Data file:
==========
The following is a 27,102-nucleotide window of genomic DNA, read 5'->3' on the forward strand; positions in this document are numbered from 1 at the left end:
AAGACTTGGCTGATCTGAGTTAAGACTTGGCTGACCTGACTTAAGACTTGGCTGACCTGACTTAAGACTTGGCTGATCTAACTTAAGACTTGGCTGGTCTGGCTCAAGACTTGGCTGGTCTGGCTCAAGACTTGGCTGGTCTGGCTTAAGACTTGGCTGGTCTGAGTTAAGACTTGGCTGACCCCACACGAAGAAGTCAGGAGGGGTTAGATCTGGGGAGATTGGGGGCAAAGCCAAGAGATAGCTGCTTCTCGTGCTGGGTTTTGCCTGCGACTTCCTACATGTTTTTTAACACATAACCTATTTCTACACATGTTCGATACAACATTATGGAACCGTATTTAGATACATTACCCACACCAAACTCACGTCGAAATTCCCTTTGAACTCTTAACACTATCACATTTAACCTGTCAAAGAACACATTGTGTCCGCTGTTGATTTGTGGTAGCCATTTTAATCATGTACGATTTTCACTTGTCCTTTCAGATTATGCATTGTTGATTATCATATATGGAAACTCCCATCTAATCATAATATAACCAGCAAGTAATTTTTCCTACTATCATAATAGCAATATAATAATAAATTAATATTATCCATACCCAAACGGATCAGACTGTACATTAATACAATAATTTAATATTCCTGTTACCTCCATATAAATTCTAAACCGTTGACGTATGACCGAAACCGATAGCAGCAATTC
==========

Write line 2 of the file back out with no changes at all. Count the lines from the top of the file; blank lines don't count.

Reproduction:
AAGACTTGGCTGATCTGAGTTAAGACTTGGCTGACCTGACTTAAGACTTGGCTGACCTGACTTAAGACTTGGCTGATCTAACTTAAGACTTGGCTGGTCTGGCTCAAGACTTGGCTGGTCTGGCTCAAGACTTGGCTGGTCTGGCTTAAGACTTGGCTGGTCTGAGTTAAGACTTGGCTGACCCCACACGAAGAAGTCAGGAGGGGTTAGATCTGGGGAGATTGGGGGCAAAGCCAAGAGATAGCTGCTTCTCGTGCTGGGTTTTGCCTGCGACTTCCTACATGTTTTTTAACACATAACCTATTTCTACACATGTTCGATACAACATTATGGAACCGTATTTAGATACATTACCCACACCAAACTCACGTCGAAATTCCCTTTGAACTCTTAACACTATCACATTTAACCTGTCAAAGAACACATTGTGTCCGCTGTTGATTTGTGGTAGCCATTTTAATCATGTACGATTTTCACTTGTCCTTTCAGATTATGCATTGTTGATTATCATATATGGAAACTCCCATCTAATCATAATATAACCAGCAAGTAATTTTTCCTACTATCATAATAGCAATATAATAATAAATTAATATTATCCATACCCAAACGGATCAGACTGTACATTAATACAATAATTTAATATTCCTGTTACCTCCATATAAATTCTAAACCGTTGACGTATGACCGAAACCGATAGCAGCAATTC